Wood Business

Features Forestry Management Harvesting
Faller killed by uprooted tree on B.C. coast

Feb. 14, 2017 - A logger killed in the Woods Lagoon area of B.C. on Feb. 4 was the first harvesting fatality of 2017, according to the BC Forest Safety Council.

The faller was struck by a tree, uphill from where he was working.

"Our condolences go out to the family and co-workers of the deceased," BC Forest Safety said in a statement.

The council released the following safety information as a precaution to others:

  1. Red and yellow cedars in rocky areas with shallow or wet soils are likely to be unstable. Cedars naturally have shallow roots and other characteristic hazards. A list of hazards for the common tree species is below or on page 2 of this alert.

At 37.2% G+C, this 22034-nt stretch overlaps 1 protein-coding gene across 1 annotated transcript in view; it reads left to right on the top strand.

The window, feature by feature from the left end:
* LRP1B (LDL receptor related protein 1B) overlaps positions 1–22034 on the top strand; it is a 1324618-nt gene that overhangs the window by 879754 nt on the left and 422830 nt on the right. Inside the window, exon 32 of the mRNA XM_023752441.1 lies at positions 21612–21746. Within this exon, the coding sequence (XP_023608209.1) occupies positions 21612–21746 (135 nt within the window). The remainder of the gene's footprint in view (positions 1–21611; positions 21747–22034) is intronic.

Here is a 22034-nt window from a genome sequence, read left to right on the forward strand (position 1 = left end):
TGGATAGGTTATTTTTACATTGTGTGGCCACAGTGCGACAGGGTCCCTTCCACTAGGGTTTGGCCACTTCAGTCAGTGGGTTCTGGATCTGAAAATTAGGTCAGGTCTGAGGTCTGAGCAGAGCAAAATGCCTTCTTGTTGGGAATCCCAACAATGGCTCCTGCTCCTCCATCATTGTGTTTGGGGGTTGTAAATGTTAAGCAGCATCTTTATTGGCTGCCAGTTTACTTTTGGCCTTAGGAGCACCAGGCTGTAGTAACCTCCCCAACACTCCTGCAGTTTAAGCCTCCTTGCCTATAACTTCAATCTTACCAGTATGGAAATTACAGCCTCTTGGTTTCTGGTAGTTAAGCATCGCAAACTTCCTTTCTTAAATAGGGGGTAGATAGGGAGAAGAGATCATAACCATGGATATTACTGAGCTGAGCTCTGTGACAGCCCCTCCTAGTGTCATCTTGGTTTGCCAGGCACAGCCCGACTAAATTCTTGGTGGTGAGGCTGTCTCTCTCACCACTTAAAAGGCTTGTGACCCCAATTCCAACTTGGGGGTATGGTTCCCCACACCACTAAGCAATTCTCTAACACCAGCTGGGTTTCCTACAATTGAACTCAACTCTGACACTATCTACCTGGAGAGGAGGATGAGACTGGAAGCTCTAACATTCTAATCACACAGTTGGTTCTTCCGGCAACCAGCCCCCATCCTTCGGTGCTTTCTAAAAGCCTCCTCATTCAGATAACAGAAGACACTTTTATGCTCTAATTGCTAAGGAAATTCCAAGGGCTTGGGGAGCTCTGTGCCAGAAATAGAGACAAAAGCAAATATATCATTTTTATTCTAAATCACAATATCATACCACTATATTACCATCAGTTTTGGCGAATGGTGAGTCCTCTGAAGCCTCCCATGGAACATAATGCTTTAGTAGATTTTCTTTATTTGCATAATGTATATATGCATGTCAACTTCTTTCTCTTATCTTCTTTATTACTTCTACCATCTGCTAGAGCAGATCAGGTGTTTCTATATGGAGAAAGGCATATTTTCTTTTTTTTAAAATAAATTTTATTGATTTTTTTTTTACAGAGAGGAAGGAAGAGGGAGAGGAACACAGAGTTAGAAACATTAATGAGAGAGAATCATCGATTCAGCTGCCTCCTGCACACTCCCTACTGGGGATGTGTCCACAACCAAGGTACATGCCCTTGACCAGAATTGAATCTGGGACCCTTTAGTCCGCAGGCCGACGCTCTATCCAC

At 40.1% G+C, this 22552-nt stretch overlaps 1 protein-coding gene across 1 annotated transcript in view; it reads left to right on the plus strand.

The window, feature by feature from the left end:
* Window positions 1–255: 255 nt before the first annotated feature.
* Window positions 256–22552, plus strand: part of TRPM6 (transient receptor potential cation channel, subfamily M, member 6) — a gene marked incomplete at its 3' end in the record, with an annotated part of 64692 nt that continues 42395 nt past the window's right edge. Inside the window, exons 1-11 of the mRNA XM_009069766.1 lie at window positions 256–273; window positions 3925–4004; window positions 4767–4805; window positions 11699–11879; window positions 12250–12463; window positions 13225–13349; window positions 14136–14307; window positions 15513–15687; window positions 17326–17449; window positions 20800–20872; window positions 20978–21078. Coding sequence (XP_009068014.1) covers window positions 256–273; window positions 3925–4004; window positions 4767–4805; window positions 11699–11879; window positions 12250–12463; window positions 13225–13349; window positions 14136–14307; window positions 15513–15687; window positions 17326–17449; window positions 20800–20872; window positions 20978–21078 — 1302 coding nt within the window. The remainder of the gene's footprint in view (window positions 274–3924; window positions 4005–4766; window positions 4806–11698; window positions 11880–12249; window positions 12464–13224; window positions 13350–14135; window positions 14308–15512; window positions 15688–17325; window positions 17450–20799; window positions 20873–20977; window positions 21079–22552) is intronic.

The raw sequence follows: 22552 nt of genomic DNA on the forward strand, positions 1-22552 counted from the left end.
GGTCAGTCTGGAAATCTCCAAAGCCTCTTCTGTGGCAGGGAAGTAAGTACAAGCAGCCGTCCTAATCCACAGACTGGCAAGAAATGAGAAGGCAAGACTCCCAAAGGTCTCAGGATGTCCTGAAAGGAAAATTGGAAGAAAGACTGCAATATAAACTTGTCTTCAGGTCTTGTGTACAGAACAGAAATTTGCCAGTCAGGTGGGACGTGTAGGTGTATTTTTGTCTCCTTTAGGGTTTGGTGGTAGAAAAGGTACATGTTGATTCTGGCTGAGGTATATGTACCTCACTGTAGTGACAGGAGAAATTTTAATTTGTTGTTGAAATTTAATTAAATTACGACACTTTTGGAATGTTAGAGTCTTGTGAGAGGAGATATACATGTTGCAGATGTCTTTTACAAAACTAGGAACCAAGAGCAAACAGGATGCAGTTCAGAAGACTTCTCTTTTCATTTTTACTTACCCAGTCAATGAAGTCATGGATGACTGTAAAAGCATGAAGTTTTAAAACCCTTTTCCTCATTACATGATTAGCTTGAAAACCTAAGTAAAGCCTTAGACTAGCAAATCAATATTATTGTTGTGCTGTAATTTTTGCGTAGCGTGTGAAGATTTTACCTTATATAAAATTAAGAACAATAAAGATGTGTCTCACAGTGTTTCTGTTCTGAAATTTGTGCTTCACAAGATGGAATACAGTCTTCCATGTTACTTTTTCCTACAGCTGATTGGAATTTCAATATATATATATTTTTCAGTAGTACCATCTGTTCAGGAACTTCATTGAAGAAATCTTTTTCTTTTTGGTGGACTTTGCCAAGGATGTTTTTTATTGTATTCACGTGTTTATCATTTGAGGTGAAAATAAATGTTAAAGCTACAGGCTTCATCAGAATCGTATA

2. Weather conditions can cause significant changes in ground conditions. Heavy rainfall can reduce soil strength which causes landslides and tree instability. Frequent freeze and thaw cycles can create ground instability and rockfall.
  3. Overhead hazards are difficult to see and are often a cause of falling incidents. Take the time to assess the tree and look for hazards like limb tied trees and dead tops or branches.
  4. Many falling incidents are the result of chain reactions. The tree being felled can cause unexpected movement in nearby trees, logs, rootwads or rocks. As part of the hazard assessment, anticipate what chain reactions may occur.
The fatality is currently under investigation by WorkSafeBC and the Coroners Service.

February 14, 2017  By  Tamar Atik

Print this page


Stories continue below